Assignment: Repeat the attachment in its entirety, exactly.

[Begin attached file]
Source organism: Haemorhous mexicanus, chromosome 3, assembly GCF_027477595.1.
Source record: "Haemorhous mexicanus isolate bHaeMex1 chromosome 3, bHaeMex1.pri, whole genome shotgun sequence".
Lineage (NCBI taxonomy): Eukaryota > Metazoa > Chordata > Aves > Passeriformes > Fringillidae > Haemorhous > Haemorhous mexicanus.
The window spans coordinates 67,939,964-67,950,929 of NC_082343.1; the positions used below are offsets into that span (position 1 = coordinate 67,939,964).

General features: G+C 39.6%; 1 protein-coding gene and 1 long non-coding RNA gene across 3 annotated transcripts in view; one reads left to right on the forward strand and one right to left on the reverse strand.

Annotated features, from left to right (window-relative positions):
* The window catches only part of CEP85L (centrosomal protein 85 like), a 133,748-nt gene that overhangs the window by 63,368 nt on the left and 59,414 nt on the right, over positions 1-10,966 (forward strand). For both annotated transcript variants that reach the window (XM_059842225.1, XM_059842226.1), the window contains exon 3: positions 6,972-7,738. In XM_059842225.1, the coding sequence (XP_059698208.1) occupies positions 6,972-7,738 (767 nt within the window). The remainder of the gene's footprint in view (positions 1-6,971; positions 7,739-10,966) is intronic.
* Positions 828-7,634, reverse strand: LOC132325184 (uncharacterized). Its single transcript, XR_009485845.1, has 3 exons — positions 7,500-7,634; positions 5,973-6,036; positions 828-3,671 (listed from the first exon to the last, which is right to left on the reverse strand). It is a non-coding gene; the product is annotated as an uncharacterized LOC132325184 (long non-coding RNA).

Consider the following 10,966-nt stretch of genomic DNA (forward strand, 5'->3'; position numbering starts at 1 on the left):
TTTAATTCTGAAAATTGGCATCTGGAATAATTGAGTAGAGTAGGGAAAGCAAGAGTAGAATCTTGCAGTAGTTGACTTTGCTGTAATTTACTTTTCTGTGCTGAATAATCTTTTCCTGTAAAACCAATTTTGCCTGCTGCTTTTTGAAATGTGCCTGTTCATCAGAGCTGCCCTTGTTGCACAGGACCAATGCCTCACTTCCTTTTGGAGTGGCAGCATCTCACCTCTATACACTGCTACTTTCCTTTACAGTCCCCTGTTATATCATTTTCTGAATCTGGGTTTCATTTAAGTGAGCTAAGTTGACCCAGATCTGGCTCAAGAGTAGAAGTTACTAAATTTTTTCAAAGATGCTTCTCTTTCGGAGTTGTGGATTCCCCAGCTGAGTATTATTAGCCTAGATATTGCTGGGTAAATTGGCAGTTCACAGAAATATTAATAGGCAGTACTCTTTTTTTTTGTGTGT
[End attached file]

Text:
Source organism: Haemorhous mexicanus, chromosome 3, assembly GCF_027477595.1.
Source record: "Haemorhous mexicanus isolate bHaeMex1 chromosome 3, bHaeMex1.pri, whole genome shotgun sequence".
Lineage (NCBI taxonomy): Eukaryota > Metazoa > Chordata > Aves > Passeriformes > Fringillidae > Haemorhous > Haemorhous mexicanus.
The window spans coordinates 67,939,964-67,950,929 of NC_082343.1; the positions used below are offsets into that span (position 1 = coordinate 67,939,964).

General features: G+C 39.6%; 1 protein-coding gene and 1 long non-coding RNA gene across 3 annotated transcripts in view; one reads left to right on the forward strand and one right to left on the reverse strand.

Annotated features, from left to right (window-relative positions):
* The window catches only part of CEP85L (centrosomal protein 85 like), a 133,748-nt gene that overhangs the window by 63,368 nt on the left and 59,414 nt on the right, over positions 1-10,966 (forward strand). For both annotated transcript variants that reach the window (XM_059842225.1, XM_059842226.1), the window contains exon 3: positions 6,972-7,738. In XM_059842225.1, the coding sequence (XP_059698208.1) occupies positions 6,972-7,738 (767 nt within the window). The remainder of the gene's footprint in view (positions 1-6,971; positions 7,739-10,966) is intronic.
* Positions 828-7,634, reverse strand: LOC132325184 (uncharacterized). Its single transcript, XR_009485845.1, has 3 exons — positions 7,500-7,634; positions 5,973-6,036; positions 828-3,671 (listed from the first exon to the last, which is right to left on the reverse strand). It is a non-coding gene; the product is annotated as an uncharacterized LOC132325184 (long non-coding RNA).

Consider the following 10,966-nt stretch of genomic DNA (forward strand, 5'->3'; position numbering starts at 1 on the left):
TTTAATTCTGAAAATTGGCATCTGGAATAATTGAGTAGAGTAGGGAAAGCAAGAGTAGAATCTTGCAGTAGTTGACTTTGCTGTAATTTACTTTTCTGTGCTGAATAATCTTTTCCTGTAAAACCAATTTTGCCTGCTGCTTTTTGAAATGTGCCTGTTCATCAGAGCTGCCCTTGTTGCACAGGACCAATGCCTCACTTCCTTTTGGAGTGGCAGCATCTCACCTCTATACACTGCTACTTTCCTTTACAGTCCCCTGTTATATCATTTTCTGAATCTGGGTTTCATTTAAGTGAGCTAAGTTGACCCAGATCTGGCTCAAGAGTAGAAGTTACTAAATTTTTTCAAAGATGCTTCTCTTTCGGAGTTGTGGATTCCCCAGCTGAGTATTATTAGCCTAGATATTGCTGGGTAAATTGGCAGTTCACAGAAATATTAATAGGCAGTACTCTTTTTTTTTGTGTGT